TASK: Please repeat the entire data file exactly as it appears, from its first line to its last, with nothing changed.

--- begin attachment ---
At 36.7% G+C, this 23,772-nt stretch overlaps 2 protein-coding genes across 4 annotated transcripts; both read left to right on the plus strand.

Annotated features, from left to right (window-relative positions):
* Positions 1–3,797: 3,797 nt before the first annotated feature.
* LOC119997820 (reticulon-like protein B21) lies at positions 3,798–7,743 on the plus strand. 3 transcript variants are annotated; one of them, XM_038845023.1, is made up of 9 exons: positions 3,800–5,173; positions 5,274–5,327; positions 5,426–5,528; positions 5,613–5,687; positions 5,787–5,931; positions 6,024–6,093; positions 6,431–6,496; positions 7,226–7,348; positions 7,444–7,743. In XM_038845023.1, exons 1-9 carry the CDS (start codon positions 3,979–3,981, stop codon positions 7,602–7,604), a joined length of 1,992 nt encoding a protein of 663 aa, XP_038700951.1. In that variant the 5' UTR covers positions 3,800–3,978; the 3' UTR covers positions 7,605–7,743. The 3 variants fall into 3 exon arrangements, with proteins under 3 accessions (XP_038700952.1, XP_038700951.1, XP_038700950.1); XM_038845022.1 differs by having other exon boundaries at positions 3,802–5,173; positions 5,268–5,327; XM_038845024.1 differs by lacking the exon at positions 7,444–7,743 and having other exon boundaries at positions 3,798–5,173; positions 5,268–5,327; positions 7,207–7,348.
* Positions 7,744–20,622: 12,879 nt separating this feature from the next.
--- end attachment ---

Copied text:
At 36.7% G+C, this 23,772-nt stretch overlaps 2 protein-coding genes across 4 annotated transcripts; both read left to right on the plus strand.

Annotated features, from left to right (window-relative positions):
* Positions 1–3,797: 3,797 nt before the first annotated feature.
* LOC119997820 (reticulon-like protein B21) lies at positions 3,798–7,743 on the plus strand. 3 transcript variants are annotated; one of them, XM_038845023.1, is made up of 9 exons: positions 3,800–5,173; positions 5,274–5,327; positions 5,426–5,528; positions 5,613–5,687; positions 5,787–5,931; positions 6,024–6,093; positions 6,431–6,496; positions 7,226–7,348; positions 7,444–7,743. In XM_038845023.1, exons 1-9 carry the CDS (start codon positions 3,979–3,981, stop codon positions 7,602–7,604), a joined length of 1,992 nt encoding a protein of 663 aa, XP_038700951.1. In that variant the 5' UTR covers positions 3,800–3,978; the 3' UTR covers positions 7,605–7,743. The 3 variants fall into 3 exon arrangements, with proteins under 3 accessions (XP_038700952.1, XP_038700951.1, XP_038700950.1); XM_038845022.1 differs by having other exon boundaries at positions 3,802–5,173; positions 5,268–5,327; XM_038845024.1 differs by lacking the exon at positions 7,444–7,743 and having other exon boundaries at positions 3,798–5,173; positions 5,268–5,327; positions 7,207–7,348.
* Positions 7,744–20,622: 12,879 nt separating this feature from the next.